History

    Related Memes

    Caecilius est in horto

    “Caecilius est in horto” is the first sentence in the first textbook of the Cambridge Latin Series.[1] Translated, it means Caecilius is in the garden, and is in the simplest form of Latin.[2] It is sometimes jokingly seen as the only actual Latin phase after taking a class with the book.

    Search Interest

    External References


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  • 03/02/17--20:27: Garfield Gender Debate
  • About

    Garfield Gender Debate refers to the heated online discussion surrounding the gender of the American cartoon character Garfield, which was brought into question by American podcaster Virgil Texas in late February 2017.

    Origin

    On February 23rd, 2017, Virgil Texas declared that Garfield is gender-neutral via her Twitter account, followed by a screenshot of Garfield’s Wikipedia page that has been edited to list its gender as “none.”

    Spread

    [researching]

    Search Interest

    External References


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  • 03/02/17--20:58: Cock-a-doodle-don't
  • “Cock-a-doodle-don’t” is a meme that spawned in a 4chan draw thread.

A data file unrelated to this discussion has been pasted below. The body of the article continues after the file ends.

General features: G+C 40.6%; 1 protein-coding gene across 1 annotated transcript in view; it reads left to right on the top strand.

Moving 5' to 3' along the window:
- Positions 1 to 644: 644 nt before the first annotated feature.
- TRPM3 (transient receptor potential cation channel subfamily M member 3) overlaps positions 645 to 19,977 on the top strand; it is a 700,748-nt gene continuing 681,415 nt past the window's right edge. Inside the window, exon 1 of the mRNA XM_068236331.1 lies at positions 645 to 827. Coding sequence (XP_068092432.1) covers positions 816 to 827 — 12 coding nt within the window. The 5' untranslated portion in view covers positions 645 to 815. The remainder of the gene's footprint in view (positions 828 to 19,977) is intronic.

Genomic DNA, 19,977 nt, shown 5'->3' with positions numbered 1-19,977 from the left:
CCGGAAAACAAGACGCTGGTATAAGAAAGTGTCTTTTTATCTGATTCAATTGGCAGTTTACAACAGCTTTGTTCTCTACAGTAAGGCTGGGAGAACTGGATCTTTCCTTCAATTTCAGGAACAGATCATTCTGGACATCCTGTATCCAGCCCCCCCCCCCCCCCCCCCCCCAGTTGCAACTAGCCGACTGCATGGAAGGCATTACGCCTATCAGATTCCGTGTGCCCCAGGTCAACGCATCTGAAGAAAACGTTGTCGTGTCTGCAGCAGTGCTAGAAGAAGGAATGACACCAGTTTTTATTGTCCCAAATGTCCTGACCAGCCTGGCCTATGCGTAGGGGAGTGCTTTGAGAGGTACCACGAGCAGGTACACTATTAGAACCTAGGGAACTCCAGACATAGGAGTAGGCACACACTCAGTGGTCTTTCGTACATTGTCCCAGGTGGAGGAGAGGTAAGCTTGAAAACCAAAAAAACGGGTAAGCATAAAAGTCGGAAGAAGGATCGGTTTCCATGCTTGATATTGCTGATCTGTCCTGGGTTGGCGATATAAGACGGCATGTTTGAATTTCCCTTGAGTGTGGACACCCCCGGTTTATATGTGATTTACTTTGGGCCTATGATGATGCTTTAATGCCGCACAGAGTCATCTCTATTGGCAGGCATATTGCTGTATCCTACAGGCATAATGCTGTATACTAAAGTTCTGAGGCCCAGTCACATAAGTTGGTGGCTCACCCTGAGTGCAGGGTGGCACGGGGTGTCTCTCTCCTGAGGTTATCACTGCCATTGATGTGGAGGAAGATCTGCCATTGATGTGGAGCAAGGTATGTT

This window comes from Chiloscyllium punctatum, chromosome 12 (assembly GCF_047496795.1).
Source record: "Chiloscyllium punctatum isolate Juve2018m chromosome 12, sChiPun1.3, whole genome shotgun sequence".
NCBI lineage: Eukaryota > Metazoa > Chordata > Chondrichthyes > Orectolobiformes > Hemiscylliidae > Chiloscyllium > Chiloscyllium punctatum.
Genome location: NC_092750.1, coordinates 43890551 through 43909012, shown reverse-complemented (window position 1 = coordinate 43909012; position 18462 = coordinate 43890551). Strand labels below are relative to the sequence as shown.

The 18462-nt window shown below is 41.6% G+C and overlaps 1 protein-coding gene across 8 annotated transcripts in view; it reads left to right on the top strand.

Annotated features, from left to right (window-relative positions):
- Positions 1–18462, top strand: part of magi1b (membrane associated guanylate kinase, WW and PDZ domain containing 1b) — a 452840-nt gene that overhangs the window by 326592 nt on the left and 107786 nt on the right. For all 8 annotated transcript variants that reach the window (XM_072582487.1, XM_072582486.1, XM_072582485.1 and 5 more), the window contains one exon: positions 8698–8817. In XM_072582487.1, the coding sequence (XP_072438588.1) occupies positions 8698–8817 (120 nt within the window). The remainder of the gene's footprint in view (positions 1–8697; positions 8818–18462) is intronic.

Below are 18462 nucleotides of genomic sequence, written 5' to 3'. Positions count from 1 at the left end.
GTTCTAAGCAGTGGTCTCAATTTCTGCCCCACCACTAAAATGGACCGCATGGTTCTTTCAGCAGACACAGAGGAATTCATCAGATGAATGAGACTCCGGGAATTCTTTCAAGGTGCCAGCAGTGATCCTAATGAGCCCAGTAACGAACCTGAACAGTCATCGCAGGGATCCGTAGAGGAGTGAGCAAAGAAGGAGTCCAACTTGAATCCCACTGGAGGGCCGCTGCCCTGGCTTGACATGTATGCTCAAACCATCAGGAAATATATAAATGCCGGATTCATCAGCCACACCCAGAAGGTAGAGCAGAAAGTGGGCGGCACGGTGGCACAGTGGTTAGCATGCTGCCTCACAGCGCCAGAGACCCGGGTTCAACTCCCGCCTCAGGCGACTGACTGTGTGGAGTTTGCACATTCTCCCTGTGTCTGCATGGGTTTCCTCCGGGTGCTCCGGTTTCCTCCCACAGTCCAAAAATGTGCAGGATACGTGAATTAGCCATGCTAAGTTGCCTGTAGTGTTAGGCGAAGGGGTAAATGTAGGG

It is a poorly drawn black face, and can be used to react to certain things, or portray racism.


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  • 02/23/17--09:04: Who Remembers This as a Kid
  • About

    Who Remembers This as a Kid is a series of image macros sarcastically asking if viewers recall various disturbing or ridiculous events as children, which are typically used to mock 90s nostalgia posts on social media.

    Origin

    On June 20th, 2015, Twitter user @SpaniardGod[6] posted photos of several childhood toys next to a picture of a heroin being sucked into a syringe with the caption “who remembers these from elementary school?” (shown below).



    Spread

    On February 25th, 2016, @SpaniardGod[1] tweeted several juice drinks next to a picture of purple drank with the caption "I miss coming home from school and drinking these (shown below). Within one year, the tweet recieved more than 230 likes and 230 retweets.